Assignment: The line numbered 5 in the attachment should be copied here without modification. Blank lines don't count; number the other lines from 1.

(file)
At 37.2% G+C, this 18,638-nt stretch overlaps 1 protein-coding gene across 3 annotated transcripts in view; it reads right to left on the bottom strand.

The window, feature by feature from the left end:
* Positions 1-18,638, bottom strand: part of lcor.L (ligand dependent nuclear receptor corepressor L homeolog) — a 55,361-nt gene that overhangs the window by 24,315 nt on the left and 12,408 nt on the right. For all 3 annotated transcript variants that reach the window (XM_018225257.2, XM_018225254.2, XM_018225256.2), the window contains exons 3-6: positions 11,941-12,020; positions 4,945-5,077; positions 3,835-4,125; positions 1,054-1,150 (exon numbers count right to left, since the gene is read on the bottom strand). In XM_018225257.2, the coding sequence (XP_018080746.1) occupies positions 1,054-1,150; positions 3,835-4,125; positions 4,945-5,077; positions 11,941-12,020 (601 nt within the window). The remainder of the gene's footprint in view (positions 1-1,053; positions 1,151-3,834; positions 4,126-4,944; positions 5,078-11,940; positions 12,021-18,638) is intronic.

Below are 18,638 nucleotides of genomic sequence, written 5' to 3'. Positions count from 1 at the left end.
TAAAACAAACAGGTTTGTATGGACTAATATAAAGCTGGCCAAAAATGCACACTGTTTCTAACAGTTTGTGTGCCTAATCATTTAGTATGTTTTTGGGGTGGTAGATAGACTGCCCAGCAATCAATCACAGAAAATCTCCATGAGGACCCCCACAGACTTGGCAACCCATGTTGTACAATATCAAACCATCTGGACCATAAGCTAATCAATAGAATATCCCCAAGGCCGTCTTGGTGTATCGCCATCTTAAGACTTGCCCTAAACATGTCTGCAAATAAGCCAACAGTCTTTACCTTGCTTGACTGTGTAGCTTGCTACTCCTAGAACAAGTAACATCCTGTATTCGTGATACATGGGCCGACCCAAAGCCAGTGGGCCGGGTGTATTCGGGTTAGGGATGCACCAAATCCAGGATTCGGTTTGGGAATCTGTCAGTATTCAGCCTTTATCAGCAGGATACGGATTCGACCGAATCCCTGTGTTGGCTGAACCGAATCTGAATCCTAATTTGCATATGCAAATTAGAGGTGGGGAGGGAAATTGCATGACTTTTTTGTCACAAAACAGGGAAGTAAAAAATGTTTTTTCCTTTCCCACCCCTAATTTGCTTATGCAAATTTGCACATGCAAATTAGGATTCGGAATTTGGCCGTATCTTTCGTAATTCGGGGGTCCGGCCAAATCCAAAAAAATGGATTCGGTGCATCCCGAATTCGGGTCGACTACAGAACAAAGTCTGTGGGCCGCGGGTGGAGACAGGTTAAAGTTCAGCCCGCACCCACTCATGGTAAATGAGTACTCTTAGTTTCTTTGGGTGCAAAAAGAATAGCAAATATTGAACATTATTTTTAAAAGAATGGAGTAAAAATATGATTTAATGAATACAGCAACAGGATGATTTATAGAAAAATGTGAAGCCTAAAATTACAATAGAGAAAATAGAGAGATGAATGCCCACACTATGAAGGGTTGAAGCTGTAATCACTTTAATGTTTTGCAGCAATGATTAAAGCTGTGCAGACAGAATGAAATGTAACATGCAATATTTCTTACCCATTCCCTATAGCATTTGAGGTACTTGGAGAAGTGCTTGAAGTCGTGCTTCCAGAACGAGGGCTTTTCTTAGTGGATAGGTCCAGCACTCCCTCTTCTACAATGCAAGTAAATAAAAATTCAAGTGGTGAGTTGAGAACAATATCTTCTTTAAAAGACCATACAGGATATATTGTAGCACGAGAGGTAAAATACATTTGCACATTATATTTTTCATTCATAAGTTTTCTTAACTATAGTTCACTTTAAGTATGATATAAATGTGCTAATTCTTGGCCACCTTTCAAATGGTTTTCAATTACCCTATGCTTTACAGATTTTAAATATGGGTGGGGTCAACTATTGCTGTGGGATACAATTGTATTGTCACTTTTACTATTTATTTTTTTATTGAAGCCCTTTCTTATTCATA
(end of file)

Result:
TAAAACAAACAGGTTTGTATGGACTAATATAAAGCTGGCCAAAAATGCACACTGTTTCTAACAGTTTGTGTGCCTAATCATTTAGTATGTTTTTGGGGTGGTAGATAGACTGCCCAGCAATCAATCACAGAAAATCTCCATGAGGACCCCCACAGACTTGGCAACCCATGTTGTACAATATCAAACCATCTGGACCATAAGCTAATCAATAGAATATCCCCAAGGCCGTCTTGGTGTATCGCCATCTTAAGACTTGCCCTAAACATGTCTGCAAATAAGCCAACAGTCTTTACCTTGCTTGACTGTGTAGCTTGCTACTCCTAGAACAAGTAACATCCTGTATTCGTGATACATGGGCCGACCCAAAGCCAGTGGGCCGGGTGTATTCGGGTTAGGGATGCACCAAATCCAGGATTCGGTTTGGGAATCTGTCAGTATTCAGCCTTTATCAGCAGGATACGGATTCGACCGAATCCCTGTGTTGGCTGAACCGAATCTGAATCCTAATTTGCATATGCAAATTAGAGGTGGGGAGGGAAATTGCATGACTTTTTTGTCACAAAACAGGGAAGTAAAAAATGTTTTTTCCTTTCCCACCCCTAATTTGCTTATGCAAATTTGCACATGCAAATTAGGATTCGGAATTTGGCCGTATCTTTCGTAATTCGGGGGTCCGGCCAAATCCAAAAAAATGGATTCGGTGCATCCCGAATTCGGGTCGACTACAGAACAAAGTCTGTGGGCCGCGGGTGGAGACAGGTTAAAGTTCAGCCCGCACCCACTCATGGTAAATGAGTACTCTTAGTTTCTTTGGGTGCAAAAAGAATAGCAAATATTGAACATTATTTTTAAAAGAATGGAGTAAAAATATGATTTAATGAATACAGCAACAGGATGATTTATAGAAAAATGTGAAGCCTAAAATTACAATAGAGAAAATAGAGAGATGAATGCCCACACTATGAAGGGTTGAAGCTGTAATCACTTTAATGTTTTGCAGCAATGATTAAAGCTGTGCAGACAGAATGAAATGTAACATGCAATATTTCTTACCCATTCCCTATAGCATTTGAGGTACTTGGAGAAGTGCTTGAAGTCGTGCTTCCAGAACGAGGGCTTTTCTTAGTGGATAGGTCCAGCACTCCCTCTTCTACAATGCAAGTAAATAAAAATTCAAGTGGTGAGTTGAGAACAATATCTTCTTTAAAAGACCATACAGGATATATTGTAGCACGAGAGGTAAAATACATTTGCACATTATATTTTTCATTCATAAGTTTTCTTAACTATAGTTCACTTTAAGTATGATATAAATGTGCTAATTCTTGGCCACCTTTCAAATGGTTTTCAATTACCCTATGCTTTACAGATTTTAAATATGGGTGGGGTCAACTATTGCTGTGGGATACAATTGTATTGTCACTTTTACTATTTATTTTTTTATTGAAGCCCTTTCTTATTCATA